It was heartening to see Ted Lee’s ’12 column grace the op-ed page of Friday’s paper (“Love, sex and intimacy,” Sept. 22). Lee offered a sincere reflection on the intricate relationship between sex and love, the physical and the emotional. He encouraged us to consider the fundamental question that must underlie any proposed reform of our sexual culture, something that the back-and-forth about “rape culture,” in my opinion, has only obliquely touched upon. We cannot envision a better sexual culture until we have settled the meaning of sex.

Nevertheless, Lee’s conclusions rest on a number of crucial confusions, some of them dramatic. I was particularly taken aback by these sentences: “To follow UBYC’s logic … requires some sort of separation between the mind and body. My experience suggests emotional and physical intimacy are inextricably linked.”

As an active member of Undergraduates for a Better Yale College, I am somewhat distressed that there has arisen so fundamental a misunderstanding of our advocacy. I can only conclude that we have not been clear enough in articulating exactly what we stand for.

We do not advocate a separation of mind and body. On the contrary, we oppose hook-up culture precisely because it seeks to divorce the physical pleasure of sex from the mental, spiritual, and interpersonal dimensions of sexuality. In so doing, it reduces sex from an experience of total intimacy with another human being to the mere relief of a simple bodily appetite. We are against Sex Week because it reinforces this mindset and the culture that exists around it.

Likewise, as my friend Eduardo Andino has ably pointed out (“Clarifying the Sex Week debate,” Sept. 21), the repeated suggestion that UBYC is trying to “silence discussion” about sex makes no sense. The very first clause of our petition against Sex Week explains that we are “[c]onvinced that issues of love and sexuality are integral to the human experience, and that both individuals and communities must therefore address them with responsibility, integrity, and respect for the dignity of all human beings.”

What is obnoxious about Sex Week is not that it has the brashness to acknowledge that humans are sexual creatures. Rather, it is the way it talks about that fact and the specific sexual ideology that it pushes, an ideology of narcissistic pleasure-seeking that wrenches sex out of any meaningful or humane expression. One third of Sex Week 2010 events were about pornography or hosted by porn stars or directors. Another event offered instruction in masturbation; two divulged helpful hints for oral sex. My college, Trumbull, hosted a dance called “Se7en” to which attendees were encouraged to come dressed as their favorite sin. Meanwhile, only two events addressed the subject of dating. One of these, a speed dating session for charity, bore the suggestive title “Give Some, Get Some,” betraying Sex Week’s constant insistence upon the salacious.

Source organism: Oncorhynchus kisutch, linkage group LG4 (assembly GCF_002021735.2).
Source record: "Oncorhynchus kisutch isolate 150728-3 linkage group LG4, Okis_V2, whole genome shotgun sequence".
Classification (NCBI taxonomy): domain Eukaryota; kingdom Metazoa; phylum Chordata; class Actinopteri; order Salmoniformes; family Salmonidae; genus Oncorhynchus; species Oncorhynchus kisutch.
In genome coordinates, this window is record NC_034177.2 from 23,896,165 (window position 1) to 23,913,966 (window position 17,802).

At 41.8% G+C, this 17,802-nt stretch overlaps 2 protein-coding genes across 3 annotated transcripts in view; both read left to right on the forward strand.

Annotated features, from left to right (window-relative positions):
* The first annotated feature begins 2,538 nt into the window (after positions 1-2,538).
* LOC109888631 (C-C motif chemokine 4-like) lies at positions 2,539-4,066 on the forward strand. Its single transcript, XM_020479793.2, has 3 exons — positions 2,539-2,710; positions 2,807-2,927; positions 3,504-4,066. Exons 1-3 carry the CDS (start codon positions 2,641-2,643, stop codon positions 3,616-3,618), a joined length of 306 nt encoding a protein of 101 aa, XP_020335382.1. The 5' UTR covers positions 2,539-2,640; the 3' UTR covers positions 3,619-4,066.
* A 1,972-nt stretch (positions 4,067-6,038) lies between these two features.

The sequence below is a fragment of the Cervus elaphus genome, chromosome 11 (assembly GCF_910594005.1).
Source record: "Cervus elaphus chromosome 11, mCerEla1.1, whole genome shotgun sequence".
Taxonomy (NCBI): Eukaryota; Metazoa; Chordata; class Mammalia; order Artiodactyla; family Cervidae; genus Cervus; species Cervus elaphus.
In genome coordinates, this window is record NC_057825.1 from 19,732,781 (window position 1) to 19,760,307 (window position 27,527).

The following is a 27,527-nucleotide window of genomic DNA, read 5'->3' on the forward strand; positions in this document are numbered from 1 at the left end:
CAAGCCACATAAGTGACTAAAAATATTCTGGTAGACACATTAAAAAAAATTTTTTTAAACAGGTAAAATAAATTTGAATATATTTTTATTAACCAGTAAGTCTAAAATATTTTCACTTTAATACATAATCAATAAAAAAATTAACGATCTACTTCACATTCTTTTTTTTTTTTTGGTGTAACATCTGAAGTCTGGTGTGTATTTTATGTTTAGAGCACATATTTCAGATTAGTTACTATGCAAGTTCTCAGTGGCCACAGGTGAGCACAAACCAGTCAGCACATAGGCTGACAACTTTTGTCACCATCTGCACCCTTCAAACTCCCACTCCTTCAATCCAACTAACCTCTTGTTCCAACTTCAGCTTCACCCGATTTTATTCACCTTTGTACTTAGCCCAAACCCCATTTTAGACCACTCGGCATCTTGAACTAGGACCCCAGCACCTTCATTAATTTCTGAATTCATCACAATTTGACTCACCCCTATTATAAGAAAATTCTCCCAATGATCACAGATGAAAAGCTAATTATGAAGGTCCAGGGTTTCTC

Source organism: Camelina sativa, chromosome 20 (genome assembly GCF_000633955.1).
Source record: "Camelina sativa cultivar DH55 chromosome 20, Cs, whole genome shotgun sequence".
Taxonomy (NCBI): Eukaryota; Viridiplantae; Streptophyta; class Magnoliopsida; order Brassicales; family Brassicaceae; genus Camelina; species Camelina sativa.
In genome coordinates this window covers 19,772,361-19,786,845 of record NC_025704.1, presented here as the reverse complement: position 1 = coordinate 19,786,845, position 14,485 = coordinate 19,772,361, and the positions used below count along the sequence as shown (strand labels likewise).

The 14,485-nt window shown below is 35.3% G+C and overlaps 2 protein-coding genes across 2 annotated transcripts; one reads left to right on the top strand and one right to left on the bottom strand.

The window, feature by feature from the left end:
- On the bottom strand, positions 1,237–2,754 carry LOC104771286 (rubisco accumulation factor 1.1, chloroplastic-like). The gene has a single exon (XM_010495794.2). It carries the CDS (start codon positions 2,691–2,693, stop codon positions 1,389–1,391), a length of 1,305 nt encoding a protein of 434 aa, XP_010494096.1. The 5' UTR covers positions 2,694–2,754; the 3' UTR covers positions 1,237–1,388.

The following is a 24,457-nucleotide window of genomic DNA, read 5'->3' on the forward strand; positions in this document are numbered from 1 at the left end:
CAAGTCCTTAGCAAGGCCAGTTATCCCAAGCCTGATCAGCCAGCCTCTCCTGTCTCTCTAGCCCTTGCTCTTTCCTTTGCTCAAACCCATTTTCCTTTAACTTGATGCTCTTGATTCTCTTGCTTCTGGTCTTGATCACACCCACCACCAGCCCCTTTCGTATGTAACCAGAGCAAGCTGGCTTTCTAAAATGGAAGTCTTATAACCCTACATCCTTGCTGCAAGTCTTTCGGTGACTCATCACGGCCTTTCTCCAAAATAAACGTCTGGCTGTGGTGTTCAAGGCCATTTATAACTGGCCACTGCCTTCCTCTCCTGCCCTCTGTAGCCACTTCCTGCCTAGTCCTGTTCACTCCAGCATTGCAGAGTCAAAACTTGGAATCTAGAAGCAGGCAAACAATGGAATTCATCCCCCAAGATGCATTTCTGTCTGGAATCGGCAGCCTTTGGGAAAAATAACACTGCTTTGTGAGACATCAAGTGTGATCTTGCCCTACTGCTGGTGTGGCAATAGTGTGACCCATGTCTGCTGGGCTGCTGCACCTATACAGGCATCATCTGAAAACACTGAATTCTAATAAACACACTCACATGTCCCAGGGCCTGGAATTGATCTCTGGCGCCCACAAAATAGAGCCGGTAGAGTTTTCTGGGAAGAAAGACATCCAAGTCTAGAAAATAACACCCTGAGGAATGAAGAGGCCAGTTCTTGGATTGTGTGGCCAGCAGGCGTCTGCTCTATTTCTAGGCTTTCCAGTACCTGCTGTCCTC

Sex Week masquerades as an open forum to discuss all things pertaining to love, sex, relationships, and intimacy. In fact, it serves to impose one hegemonic sexual culture on Yale’s campus. This was clearly illustrated two years ago at the Yale Political Union’s Sex Week debate on the topic, “Reject hook-up culture.” As one student argued from the podium that hook-up culture made women vulnerable, a group of students from the Pundits began aggressively making out in the audience, interrupting her speech. One pair launched themselves onto the stage, tearing off each other’s clothing and forcing the debate to halt. This was more than a juvenile act of exhibitionism. It showed the dominant sexual culture’s inability to abide disagreement when faced with a true open forum.

Lee ends his column with a string of well-meaning platitudes about the choices we all face in negotiating the thorny issues of sexuality. He misses two points. The first is that none of us makes choices in a vacuum. We are all influenced by the values of the culture surrounding us. The darkly alluring world of hook-up culture seduces us into neglecting the interpersonal meaning of every sexual act, and tricks us into believing that our complex sexual nature can be satisfied by a mere physical sensation.

The second point Lee misses is that not every choice can be a right choice. If every decision is equal so long as it is freely chosen, the very idea of choice becomes meaningless. There can be no grounds for selecting one choice over another. Put concretely, there are right choices about sex, which we ought to encourage, and wrong choices, which we ought to discourage. The wrong choices — like meaningless hook-ups, like Sex Week — naively divorce the physical from the personal, failing to see that they are indeed, as Lee put it, “inextricably linked.”

bijan Aboutorabi is a junior in Trumbull College and a founder of Undergraduates for a Better Yale College.